Event to Honor an Amazing Legacy in the Southern California Sports Community
FOR IMMEDIATE RELEASE Monday, July 26, 2010
LOS ANGELES — Richard “Duke” Llewellyn, the chairman and founder of the John R. Wooden Award who passed away last month in Los Angeles at the age of 93, will be honored with a memorial service this Thursday, July 29, at the Los Angeles Athletic Club. Llewellyn was a fixture on the Southern California sports scene for more than 70 years, first as an athlete at USC, then as a U.S. military boxing champion, coach and event director, and most recently in his role guiding the John R. Wooden Award to its status as the nation’s top college basketball honor.
After the 3 p.m. service in the Club’s Main Lounge, a no-host buffet dinner will be held in the Main Dining Room where guests may share stories about Duke. Anyone interested in attending either the 3 p.m. event or the dinner, or both, must RSVP to the LAAC at 213-630-5255. The Los Angeles Athletic Club is located at 431 W. Seventh Street in Los Angeles.
Llewellyn and John Wooden, in a remarkable coincidence, passed away the same day, June 4; the two were friends for more than 60 years. Llewellyn founded the John R. Wooden Award for LAAC in 1976 and he stayed on board with the Award through the 2010 season, meeting with sponsors, the players and staff even as he fought several battles with cancer. Llewellyn and Coach Wooden insisted on the Award’s commitment to character and community service that is still important today.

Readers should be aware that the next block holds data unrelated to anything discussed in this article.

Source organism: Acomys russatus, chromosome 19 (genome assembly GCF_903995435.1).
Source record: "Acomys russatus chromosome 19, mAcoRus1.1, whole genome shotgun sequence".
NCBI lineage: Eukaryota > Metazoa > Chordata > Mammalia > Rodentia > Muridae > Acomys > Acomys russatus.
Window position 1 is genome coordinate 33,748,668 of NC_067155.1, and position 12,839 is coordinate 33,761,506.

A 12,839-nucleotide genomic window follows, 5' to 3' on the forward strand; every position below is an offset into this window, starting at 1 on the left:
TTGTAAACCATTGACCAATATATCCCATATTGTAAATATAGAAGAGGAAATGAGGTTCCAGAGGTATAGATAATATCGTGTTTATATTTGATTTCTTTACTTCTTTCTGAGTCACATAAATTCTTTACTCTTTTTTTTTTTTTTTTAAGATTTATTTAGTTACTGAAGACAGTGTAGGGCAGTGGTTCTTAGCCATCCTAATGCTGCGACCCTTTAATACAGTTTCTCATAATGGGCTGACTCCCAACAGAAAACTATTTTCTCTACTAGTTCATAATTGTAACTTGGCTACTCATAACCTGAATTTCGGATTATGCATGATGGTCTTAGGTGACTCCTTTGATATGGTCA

Llewellyn came to the LAAC in 1956 as director of athletics and advanced to a senior vice president role on the management team of Frank and Charles Hathaway. At the Club, he staged the national championship for handball in 1956, and worked with Riviera Country Club, Rivera Tennis Club and the California Yacht Club in facility development.
Beyond his work with the LAAC for 50+ years in many roles, among Llewellyn’s eclectic contributions to sport include serving on the Board of Directors of the World Boxing Hall of Fame for more than 20 years; working as an attaché for his native Bermuda at the 1984 Olympic Games in Los Angeles; working as the director of the Southern California Tennis Association; and serving as a college, high school, and junior college football coach and official for several decades.
He was also a member of the 1984 Southern California Committee for the Olympic Games and spent several years in the 1950s as director of municipal sports for the LA City Parks and Recreation Department. In 2000, he was honored by the Japanese American National Museum in Los Angeles for his “unnoticed contributions to Nikkei sports.”
As an athlete, Llewellyn competed in three sports at USC -football, track and basketball, while earning a BA in physical education in 1940. He placed fourth in the decathlon at the 1936 Olympic Trials, and later played professional football for the Los Angeles Bulldogs, Hollywood Rangers, and Los Angeles Dons.
After training for combat in preparation for World War II, as a master sergeant in the Army, Llewellyn was involved in a landmine accident that injured his leg. While sidelined, he created a sports program to help get troops in shape. He later recovered to become a boxer in the U.S. Army, fighting exhibition matches against World Heavyweight Champion Joe Louis. Llewellyn was the 9th Service Command heavyweight boxing champion in 1944 and 1945.